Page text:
"At least 18 people died and around 30 were injured," the governor, Major General Clement Wani, said on Wednesday.
Aid workers in the town said that judging by the extensive damage they thought the toll would be much higher.
"It's a bloody mess. There are bodies that have been burnt to nothing. There's unexploded ordnance everywhere and almost half of the city has been blown up," said one aid worker, who asked not to be named.
"It looks like a war zone," said another aid worker, who also asked not to be named. "Shells were falling within an area 4km in diameter," she added.
Gemma Mortensen, a British journalist who happened to be visiting the town, said: "The sky just ignited and shells started firing themselves."
An unexploded anti-aircraft missile 2m long landed outside the compound of the UN Children's Fund Unicef, she added.
One of the aid workers quoted witnesses as saying they had seen between 15 and 20 bodies.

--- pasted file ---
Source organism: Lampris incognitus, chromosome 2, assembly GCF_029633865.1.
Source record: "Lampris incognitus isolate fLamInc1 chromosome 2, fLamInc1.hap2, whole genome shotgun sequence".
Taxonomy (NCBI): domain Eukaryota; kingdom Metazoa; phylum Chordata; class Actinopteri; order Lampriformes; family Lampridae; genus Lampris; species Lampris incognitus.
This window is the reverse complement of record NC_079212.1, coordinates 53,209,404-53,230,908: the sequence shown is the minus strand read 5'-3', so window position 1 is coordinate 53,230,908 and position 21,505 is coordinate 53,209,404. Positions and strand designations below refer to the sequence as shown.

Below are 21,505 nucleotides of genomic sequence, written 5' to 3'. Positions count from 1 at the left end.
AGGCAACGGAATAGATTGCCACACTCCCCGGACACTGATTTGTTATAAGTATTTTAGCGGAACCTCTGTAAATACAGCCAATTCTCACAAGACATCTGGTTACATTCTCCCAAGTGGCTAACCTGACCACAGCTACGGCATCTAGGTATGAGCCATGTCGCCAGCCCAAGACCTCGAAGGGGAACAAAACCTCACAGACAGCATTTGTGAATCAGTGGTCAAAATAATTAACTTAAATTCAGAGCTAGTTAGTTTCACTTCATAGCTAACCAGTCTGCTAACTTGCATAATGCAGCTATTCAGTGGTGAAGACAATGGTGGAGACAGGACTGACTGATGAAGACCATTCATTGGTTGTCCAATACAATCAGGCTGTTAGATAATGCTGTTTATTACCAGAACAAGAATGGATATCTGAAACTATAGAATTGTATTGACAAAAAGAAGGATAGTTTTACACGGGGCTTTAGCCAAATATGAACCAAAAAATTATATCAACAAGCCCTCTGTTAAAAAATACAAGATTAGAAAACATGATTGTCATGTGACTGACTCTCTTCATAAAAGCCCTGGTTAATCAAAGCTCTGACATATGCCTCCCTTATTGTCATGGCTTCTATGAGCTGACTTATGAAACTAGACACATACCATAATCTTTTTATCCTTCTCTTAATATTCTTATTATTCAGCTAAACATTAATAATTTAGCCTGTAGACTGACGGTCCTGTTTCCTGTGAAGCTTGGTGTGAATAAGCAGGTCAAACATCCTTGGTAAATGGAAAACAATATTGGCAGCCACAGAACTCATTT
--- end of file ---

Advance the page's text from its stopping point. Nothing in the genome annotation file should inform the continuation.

"It looks like a war zone. Shells were falling within an area 4km in diameter"
The explosion took place in the area known as the customs market in the west of the town and houses were destroyed or burnt all the way to the town centre, she added.
The Sudan Radio Service, a US-funded station based in the Kenyan capital Nairobi and broadcasting to southern Sudan, said houses in the area were burnt to ashes and some shells fell in the nearby offices of a charity organisation.
Throughout more than two decades of civil war in southern Sudan, Juba remained in government hands, with a large military presence to protect it from rebels.
The government and the rebel Sudan People's Liberation Movement signed a peace agreement in Nairobi in January.
Mortensen said army officers were speculating that the
ammunition dump ignited accidentally because of a recent spell of hot weather and because of poor storage methods.